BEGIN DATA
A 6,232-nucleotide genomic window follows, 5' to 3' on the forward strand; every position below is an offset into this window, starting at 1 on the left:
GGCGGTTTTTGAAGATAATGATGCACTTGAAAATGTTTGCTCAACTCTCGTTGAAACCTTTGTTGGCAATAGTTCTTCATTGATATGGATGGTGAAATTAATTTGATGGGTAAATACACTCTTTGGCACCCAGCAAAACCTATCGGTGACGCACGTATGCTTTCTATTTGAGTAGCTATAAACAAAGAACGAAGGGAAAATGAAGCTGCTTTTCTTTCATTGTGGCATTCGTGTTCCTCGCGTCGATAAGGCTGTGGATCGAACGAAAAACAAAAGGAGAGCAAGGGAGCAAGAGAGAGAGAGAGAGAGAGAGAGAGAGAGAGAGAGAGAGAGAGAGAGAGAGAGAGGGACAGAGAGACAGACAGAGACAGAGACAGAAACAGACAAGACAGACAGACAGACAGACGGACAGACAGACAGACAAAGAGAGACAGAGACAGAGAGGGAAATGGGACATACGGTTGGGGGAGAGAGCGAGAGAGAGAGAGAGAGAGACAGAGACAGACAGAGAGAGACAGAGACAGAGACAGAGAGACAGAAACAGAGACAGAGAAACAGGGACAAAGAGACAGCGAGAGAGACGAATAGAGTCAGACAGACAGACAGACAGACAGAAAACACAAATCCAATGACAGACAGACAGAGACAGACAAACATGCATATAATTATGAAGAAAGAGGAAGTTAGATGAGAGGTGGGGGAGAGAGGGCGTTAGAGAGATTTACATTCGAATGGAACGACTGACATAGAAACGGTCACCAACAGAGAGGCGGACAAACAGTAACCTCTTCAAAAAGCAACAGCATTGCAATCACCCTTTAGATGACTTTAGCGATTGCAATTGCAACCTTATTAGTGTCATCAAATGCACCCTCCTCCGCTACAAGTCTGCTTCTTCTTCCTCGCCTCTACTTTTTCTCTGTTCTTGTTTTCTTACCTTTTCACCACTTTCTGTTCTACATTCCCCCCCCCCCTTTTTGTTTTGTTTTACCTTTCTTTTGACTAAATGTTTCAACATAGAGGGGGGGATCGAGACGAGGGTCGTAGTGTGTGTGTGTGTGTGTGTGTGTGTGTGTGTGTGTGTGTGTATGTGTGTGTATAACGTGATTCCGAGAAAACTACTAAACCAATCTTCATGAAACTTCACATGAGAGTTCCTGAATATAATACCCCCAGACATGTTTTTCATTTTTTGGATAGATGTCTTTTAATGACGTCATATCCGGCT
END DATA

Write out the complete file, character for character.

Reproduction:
A 6,232-nucleotide genomic window follows, 5' to 3' on the forward strand; every position below is an offset into this window, starting at 1 on the left:
GGCGGTTTTTGAAGATAATGATGCACTTGAAAATGTTTGCTCAACTCTCGTTGAAACCTTTGTTGGCAATAGTTCTTCATTGATATGGATGGTGAAATTAATTTGATGGGTAAATACACTCTTTGGCACCCAGCAAAACCTATCGGTGACGCACGTATGCTTTCTATTTGAGTAGCTATAAACAAAGAACGAAGGGAAAATGAAGCTGCTTTTCTTTCATTGTGGCATTCGTGTTCCTCGCGTCGATAAGGCTGTGGATCGAACGAAAAACAAAAGGAGAGCAAGGGAGCAAGAGAGAGAGAGAGAGAGAGAGAGAGAGAGAGAGAGAGAGAGAGAGAGAGAGAGAGGGACAGAGAGACAGACAGAGACAGAGACAGAAACAGACAAGACAGACAGACAGACAGACGGACAGACAGACAGACAAAGAGAGACAGAGACAGAGAGGGAAATGGGACATACGGTTGGGGGAGAGAGCGAGAGAGAGAGAGAGAGAGACAGAGACAGACAGAGAGAGACAGAGACAGAGACAGAGAGACAGAAACAGAGACAGAGAAACAGGGACAAAGAGACAGCGAGAGAGACGAATAGAGTCAGACAGACAGACAGACAGACAGAAAACACAAATCCAATGACAGACAGACAGAGACAGACAAACATGCATATAATTATGAAGAAAGAGGAAGTTAGATGAGAGGTGGGGGAGAGAGGGCGTTAGAGAGATTTACATTCGAATGGAACGACTGACATAGAAACGGTCACCAACAGAGAGGCGGACAAACAGTAACCTCTTCAAAAAGCAACAGCATTGCAATCACCCTTTAGATGACTTTAGCGATTGCAATTGCAACCTTATTAGTGTCATCAAATGCACCCTCCTCCGCTACAAGTCTGCTTCTTCTTCCTCGCCTCTACTTTTTCTCTGTTCTTGTTTTCTTACCTTTTCACCACTTTCTGTTCTACATTCCCCCCCCCCCTTTTTGTTTTGTTTTACCTTTCTTTTGACTAAATGTTTCAACATAGAGGGGGGGATCGAGACGAGGGTCGTAGTGTGTGTGTGTGTGTGTGTGTGTGTGTGTGTGTGTGTGTGTATGTGTGTGTATAACGTGATTCCGAGAAAACTACTAAACCAATCTTCATGAAACTTCACATGAGAGTTCCTGAATATAATACCCCCAGACATGTTTTTCATTTTTTGGATAGATGTCTTTTAATGACGTCATATCCGGCT